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October 29, 2004 - Image 1

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The Michigan Daily, 2004-10-29

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Friday, October 29, 2004

Opinion 4

Vote no on Prop. 2,
yes on A, B, C

00OUS, PAGE 1.2

Weather

Arts 8 The TV staff previews
the upcoming
November sweeps

NJ: 7
Low: 58
TOMORROW:

Football
Saturday

QBs get first taste
of bitter rivalry

One-hundred fourteen years of editorialfreedom

www.michigandaily.com Ann Arbor, Michigan Vol. CXV, No. 21 ©2004 The Michigan Daily

New staffers
fill gaps at
MESA office

Renowned linguist Noam Chomsky addresses an overflowing crowd In the Law School's Honigman Auditorium yesterday with his speech,
"Illegal but Legitimate: A Dubious Doctrine for the Times."
Chaws fervent crowd

By Aymar Jean
Daily Staff Reporter
After students protested vigorously last
winter over the University's handling of
diversity, the Office of Multi-Ethnic Stu-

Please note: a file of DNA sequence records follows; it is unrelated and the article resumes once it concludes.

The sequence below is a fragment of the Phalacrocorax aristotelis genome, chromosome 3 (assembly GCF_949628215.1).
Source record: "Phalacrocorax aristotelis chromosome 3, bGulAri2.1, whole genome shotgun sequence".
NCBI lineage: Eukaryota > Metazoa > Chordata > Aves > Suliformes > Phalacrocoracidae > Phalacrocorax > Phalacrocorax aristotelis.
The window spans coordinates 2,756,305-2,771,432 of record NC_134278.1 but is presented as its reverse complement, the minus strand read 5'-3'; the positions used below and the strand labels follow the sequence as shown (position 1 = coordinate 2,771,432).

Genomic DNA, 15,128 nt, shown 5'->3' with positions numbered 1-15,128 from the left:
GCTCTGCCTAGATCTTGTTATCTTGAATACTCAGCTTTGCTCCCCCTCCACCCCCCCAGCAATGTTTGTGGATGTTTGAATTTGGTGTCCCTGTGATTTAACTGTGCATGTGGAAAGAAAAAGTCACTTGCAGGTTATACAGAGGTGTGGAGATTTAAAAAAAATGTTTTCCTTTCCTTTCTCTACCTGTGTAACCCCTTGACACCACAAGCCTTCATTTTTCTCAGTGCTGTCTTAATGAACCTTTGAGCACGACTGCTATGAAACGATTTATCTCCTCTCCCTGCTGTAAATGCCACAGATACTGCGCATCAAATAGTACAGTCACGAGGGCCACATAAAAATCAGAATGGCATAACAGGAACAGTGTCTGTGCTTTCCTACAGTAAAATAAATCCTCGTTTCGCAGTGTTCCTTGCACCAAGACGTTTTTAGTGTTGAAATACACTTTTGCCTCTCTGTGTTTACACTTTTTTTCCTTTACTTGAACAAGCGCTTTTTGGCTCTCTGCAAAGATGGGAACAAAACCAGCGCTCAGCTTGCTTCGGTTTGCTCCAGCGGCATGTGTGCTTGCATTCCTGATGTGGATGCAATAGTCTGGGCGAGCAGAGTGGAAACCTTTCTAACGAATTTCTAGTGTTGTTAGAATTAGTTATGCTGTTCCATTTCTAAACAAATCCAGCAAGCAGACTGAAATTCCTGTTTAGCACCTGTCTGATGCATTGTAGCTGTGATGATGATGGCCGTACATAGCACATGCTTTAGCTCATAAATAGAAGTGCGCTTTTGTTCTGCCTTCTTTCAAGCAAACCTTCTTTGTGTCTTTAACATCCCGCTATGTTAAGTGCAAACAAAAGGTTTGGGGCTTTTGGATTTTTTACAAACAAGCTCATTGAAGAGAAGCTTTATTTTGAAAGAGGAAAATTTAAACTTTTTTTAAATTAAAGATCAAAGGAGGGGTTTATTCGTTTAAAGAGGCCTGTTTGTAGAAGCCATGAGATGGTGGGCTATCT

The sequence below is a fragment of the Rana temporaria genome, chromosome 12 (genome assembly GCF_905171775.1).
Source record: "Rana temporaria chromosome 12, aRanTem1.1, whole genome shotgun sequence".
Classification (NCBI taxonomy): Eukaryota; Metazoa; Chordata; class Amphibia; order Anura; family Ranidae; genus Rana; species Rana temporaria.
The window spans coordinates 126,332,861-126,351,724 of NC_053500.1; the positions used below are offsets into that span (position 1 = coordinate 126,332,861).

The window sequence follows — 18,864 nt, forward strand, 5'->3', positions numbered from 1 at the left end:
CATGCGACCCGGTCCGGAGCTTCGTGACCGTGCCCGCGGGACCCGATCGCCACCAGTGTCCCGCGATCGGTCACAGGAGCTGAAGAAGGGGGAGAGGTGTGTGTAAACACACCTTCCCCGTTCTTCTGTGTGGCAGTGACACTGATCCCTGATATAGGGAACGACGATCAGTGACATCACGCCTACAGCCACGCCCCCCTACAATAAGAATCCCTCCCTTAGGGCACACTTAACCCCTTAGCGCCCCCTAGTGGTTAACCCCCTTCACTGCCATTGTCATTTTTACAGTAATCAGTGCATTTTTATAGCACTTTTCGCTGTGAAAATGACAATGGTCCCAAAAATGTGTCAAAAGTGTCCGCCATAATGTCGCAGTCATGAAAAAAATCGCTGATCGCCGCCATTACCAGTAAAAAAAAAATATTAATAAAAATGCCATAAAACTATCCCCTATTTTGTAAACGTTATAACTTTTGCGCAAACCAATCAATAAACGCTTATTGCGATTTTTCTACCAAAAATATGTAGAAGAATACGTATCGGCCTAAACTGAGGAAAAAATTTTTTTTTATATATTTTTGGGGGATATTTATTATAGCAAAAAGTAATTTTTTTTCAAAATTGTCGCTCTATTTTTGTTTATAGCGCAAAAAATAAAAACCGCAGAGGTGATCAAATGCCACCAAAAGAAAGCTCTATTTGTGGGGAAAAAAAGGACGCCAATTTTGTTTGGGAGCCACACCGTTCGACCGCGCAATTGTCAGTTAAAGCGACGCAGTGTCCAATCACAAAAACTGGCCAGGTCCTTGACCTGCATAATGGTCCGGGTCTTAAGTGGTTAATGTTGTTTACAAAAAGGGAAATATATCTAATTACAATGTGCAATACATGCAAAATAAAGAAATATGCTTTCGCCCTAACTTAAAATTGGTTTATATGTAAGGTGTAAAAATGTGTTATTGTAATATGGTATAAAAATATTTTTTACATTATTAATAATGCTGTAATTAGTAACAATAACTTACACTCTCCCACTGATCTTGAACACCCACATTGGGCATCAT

dent Affairs is now reconsidering how it
should be organized.
This term, after hiring three new interim
coordinators, MESA is forming student advi-
sory groups for feedback on how to improve
the organization, which promotes a sense of
community among minority students.
Earlier this year, students formed a broad
coalition called Student
Voices in Action criti- In respons
cizing the administra-
tion. One of the issues student pr
on its long list of claims last year, t
concerned MESA: At
the time the office had nOW seeks
not hired a coordinator
for Latino student affairs incorporal
for almost a year. ethnic cor
In response, the
office hired coordinator
Angela Munoz over the summer, along with
Steve Moon and Lydia Middleton to replace
the coordinators for African American and
Asian Pacific student affairs, both of whom
took a leave of absence this year to pursue
academic goals.
Because MESA needs to be "flexible,"